WASHINGTON (B)--The U.S. Department of Agriculture raised its 2001-02 marketing year forecast for U.S. soybean exports June 12 to a record 995 million bushels, according to the department's monthly supply and demand report.
That's a 15-million-bushel increase from USDA's May forecast and is based on indications of stronger foreign import demand, it said.
Along with the increased export forecast, USDA also put the 2001-02 crush at 1.645 billion bushels, up from last month's prediction of 1.625 billion. "The increase in crush is attributed to larger U.S. meal export prospects as competitors switch from meal exports to soybeans," USDA said.
USDA said soymeal exports from countries such as Brazil and Argentina will be weaker than previously expected.
"Energy shortages in Brazil are expected to limit crush expansion slightly, while weak crush margins in Argentina are expected to slow crush gains."
U.S. soymeal exports in the 2001-02 marketing year are now forecast at 7.15 million short tons, up from USDA's May prediction of 6.75 million. The forecast for U.S. soyoil exports was raised slightly to 1.8 million pounds, up from 1.7 million in May.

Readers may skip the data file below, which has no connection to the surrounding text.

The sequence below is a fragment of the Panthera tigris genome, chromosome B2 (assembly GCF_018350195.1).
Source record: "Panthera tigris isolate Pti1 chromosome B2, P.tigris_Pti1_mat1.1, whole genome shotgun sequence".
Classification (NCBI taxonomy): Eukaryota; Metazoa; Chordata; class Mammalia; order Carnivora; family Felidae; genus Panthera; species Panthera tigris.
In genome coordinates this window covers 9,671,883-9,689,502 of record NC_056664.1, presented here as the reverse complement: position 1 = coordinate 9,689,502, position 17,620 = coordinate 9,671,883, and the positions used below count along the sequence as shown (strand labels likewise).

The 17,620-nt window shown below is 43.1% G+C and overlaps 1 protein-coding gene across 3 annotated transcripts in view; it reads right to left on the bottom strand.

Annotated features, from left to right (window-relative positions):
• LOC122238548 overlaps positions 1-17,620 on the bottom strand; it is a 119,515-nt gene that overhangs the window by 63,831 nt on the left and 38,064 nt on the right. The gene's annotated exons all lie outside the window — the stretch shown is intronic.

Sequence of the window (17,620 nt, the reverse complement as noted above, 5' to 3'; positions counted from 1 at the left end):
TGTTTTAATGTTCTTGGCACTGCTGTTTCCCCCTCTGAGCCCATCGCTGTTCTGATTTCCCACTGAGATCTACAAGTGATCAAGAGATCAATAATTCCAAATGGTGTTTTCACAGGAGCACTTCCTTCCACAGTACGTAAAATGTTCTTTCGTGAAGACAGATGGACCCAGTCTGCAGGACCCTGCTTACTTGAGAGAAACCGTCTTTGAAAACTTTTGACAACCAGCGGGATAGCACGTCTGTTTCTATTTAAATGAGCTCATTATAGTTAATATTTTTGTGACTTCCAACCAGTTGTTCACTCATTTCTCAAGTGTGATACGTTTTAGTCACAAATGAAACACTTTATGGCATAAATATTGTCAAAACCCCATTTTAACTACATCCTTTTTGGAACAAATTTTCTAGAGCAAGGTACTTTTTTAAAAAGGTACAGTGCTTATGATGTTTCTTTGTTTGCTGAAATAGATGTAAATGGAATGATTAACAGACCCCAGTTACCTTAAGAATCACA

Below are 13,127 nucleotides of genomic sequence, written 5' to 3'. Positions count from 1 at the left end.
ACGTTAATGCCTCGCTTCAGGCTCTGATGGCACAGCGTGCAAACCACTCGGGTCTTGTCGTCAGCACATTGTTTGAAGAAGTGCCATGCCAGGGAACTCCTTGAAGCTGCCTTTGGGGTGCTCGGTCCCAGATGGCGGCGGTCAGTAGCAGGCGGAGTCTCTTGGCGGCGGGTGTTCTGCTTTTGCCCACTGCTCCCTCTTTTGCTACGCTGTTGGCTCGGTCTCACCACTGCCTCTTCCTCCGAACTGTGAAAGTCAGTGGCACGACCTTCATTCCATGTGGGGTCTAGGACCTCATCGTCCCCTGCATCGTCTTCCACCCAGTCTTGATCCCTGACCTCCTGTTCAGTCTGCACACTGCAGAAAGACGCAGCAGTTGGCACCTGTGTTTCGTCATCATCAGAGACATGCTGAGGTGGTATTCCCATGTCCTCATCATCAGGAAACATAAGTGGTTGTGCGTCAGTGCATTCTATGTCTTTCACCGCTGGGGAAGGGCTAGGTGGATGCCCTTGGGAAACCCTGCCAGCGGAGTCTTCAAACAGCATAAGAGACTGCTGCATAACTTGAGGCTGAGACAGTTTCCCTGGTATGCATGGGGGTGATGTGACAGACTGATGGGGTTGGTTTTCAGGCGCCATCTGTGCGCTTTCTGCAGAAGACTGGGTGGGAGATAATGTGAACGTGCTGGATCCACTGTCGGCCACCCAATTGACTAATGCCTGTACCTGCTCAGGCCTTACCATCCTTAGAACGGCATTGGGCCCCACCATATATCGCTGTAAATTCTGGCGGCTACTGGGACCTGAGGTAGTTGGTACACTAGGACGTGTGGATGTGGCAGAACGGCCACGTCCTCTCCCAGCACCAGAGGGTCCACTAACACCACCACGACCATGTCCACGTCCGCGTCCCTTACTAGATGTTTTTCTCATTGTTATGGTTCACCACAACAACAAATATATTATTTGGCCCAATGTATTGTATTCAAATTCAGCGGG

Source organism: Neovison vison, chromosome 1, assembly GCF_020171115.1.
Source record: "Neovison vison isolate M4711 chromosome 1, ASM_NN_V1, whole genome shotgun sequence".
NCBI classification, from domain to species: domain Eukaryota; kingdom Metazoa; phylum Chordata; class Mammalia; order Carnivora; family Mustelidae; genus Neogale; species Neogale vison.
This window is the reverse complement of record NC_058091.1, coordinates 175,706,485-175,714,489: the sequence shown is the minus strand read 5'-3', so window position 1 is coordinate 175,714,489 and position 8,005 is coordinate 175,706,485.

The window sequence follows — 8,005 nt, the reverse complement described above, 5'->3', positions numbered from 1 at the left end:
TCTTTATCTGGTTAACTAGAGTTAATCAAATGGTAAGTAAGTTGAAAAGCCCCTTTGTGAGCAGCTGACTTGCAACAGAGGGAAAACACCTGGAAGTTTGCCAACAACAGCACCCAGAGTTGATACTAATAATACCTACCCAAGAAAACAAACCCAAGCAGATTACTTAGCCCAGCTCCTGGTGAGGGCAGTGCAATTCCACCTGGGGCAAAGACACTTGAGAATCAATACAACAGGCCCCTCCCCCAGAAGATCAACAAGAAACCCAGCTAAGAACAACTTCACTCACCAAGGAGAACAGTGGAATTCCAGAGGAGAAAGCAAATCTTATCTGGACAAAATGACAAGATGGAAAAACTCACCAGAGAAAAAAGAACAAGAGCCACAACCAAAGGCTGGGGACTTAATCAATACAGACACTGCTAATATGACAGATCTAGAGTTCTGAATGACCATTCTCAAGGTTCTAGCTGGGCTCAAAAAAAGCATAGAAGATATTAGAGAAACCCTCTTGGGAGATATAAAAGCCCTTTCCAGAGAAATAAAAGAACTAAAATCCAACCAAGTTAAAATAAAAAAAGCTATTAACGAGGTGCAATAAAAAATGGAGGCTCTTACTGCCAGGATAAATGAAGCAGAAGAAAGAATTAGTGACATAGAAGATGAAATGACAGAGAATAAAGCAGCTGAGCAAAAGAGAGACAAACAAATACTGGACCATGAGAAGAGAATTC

USDA lowered its 2001-02 forecast for soybean ending stocks to 440 million bushels, a 60-million-bushel decrease from the May outlook.
Traders generally expected USDA to leave its 2001-02 soybean production forecast unchanged, and that's exactly what the department did. The expectation for U.S. soybean output remains 2.985 billion bushels. The estimate for the 2000-01 crop is 2.77 billion bushels.